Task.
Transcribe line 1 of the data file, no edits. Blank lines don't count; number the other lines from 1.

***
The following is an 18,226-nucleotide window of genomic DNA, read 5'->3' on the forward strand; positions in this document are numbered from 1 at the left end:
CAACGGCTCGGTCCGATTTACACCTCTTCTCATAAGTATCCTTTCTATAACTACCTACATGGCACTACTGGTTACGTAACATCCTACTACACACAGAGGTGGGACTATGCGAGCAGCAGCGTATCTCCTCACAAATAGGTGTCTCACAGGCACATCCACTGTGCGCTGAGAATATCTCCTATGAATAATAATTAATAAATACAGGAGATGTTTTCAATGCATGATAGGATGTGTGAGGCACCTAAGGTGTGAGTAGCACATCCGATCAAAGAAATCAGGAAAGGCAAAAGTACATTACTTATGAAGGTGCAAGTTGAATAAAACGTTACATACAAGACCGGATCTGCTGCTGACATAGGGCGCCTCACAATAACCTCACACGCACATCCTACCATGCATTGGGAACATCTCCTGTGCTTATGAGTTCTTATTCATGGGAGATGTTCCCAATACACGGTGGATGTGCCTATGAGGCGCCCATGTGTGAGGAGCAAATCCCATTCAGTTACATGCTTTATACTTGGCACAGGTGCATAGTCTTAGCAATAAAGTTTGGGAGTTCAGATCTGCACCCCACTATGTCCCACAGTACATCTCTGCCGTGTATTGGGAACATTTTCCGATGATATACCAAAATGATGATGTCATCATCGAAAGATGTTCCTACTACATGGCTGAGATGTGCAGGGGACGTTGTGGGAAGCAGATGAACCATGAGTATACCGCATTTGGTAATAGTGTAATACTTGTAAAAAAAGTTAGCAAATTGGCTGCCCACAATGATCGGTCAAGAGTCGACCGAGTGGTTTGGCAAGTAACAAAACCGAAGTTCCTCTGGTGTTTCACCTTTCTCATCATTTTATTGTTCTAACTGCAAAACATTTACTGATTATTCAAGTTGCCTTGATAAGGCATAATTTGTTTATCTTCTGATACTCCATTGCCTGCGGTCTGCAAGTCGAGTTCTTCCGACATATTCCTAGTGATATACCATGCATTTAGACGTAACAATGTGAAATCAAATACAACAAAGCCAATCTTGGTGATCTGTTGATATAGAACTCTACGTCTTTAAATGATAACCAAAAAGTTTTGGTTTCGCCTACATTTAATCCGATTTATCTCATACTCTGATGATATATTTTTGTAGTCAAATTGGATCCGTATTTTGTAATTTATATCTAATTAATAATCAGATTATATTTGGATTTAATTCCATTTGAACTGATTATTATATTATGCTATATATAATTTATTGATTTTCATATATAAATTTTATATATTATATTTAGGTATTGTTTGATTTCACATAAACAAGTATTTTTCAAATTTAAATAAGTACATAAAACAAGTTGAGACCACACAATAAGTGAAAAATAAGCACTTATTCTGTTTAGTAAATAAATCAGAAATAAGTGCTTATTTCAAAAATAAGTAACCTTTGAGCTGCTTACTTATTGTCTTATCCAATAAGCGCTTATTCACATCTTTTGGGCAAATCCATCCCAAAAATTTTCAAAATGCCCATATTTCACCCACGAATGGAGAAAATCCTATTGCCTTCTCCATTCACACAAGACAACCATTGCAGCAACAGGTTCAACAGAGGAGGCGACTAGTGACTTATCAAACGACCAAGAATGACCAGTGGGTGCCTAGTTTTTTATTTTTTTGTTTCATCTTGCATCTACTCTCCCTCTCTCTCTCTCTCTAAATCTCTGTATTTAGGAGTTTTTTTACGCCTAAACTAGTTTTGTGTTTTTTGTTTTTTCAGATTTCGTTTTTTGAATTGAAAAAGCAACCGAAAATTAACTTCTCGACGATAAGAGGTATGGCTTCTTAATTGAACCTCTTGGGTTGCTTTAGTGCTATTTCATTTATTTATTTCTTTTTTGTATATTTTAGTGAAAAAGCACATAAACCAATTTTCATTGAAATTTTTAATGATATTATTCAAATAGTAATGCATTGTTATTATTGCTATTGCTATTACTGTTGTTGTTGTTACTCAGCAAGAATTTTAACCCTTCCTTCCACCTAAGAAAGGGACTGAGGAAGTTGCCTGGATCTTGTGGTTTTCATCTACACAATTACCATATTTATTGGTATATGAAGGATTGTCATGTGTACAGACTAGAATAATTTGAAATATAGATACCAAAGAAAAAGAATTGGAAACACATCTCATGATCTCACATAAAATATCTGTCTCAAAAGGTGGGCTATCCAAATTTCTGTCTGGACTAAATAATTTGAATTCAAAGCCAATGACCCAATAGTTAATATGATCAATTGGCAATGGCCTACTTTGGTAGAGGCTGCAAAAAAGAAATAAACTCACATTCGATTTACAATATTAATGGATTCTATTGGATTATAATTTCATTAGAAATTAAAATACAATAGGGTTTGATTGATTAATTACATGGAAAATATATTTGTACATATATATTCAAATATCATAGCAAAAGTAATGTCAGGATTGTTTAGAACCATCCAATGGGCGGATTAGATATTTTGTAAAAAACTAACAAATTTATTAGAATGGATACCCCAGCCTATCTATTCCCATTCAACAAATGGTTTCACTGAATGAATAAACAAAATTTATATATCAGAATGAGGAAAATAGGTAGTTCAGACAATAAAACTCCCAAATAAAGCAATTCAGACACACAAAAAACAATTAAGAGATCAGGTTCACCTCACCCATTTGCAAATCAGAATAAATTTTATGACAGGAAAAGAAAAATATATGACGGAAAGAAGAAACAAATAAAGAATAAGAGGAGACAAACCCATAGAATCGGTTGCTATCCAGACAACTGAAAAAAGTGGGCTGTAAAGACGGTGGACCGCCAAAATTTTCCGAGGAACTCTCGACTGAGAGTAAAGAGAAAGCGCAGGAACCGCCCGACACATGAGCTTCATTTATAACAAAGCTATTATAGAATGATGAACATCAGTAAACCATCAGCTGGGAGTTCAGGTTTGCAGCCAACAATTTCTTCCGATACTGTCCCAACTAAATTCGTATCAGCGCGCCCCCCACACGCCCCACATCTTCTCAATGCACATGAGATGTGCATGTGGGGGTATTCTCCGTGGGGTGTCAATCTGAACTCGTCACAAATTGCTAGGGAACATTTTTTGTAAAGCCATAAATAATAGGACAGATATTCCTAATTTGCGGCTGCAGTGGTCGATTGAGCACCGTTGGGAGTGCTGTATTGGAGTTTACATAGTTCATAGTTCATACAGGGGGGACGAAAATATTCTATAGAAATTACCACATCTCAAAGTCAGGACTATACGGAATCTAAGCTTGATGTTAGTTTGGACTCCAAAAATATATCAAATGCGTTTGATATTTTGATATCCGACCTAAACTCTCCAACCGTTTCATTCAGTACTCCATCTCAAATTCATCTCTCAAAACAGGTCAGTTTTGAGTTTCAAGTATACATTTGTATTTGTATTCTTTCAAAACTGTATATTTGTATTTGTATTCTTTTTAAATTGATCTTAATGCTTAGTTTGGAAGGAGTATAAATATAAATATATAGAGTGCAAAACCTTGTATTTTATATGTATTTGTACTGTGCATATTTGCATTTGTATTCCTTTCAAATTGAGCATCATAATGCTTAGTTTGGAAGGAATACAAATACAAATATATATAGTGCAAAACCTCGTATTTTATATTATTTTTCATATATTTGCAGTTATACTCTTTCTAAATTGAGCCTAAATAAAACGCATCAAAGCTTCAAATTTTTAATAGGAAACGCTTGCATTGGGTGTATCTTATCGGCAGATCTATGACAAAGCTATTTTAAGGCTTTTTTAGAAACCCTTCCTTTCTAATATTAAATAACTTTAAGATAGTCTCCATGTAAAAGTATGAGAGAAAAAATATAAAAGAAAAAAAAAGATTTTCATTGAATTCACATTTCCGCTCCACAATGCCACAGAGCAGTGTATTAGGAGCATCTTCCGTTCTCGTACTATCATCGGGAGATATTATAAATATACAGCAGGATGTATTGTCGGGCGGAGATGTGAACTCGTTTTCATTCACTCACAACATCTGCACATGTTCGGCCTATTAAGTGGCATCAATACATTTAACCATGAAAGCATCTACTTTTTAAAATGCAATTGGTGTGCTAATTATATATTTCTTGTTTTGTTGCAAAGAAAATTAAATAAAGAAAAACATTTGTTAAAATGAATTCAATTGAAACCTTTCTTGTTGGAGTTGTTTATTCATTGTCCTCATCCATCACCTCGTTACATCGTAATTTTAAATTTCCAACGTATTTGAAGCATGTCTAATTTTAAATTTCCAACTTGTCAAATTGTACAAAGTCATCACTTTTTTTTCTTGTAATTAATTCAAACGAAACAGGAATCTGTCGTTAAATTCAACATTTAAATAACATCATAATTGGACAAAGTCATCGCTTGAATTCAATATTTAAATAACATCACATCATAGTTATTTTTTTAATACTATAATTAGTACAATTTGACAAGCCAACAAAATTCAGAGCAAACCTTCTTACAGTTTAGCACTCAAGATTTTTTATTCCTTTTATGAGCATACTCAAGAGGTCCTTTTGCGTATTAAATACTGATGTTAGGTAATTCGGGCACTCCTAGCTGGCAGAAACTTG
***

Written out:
The following is an 18,226-nucleotide window of genomic DNA, read 5'->3' on the forward strand; positions in this document are numbered from 1 at the left end: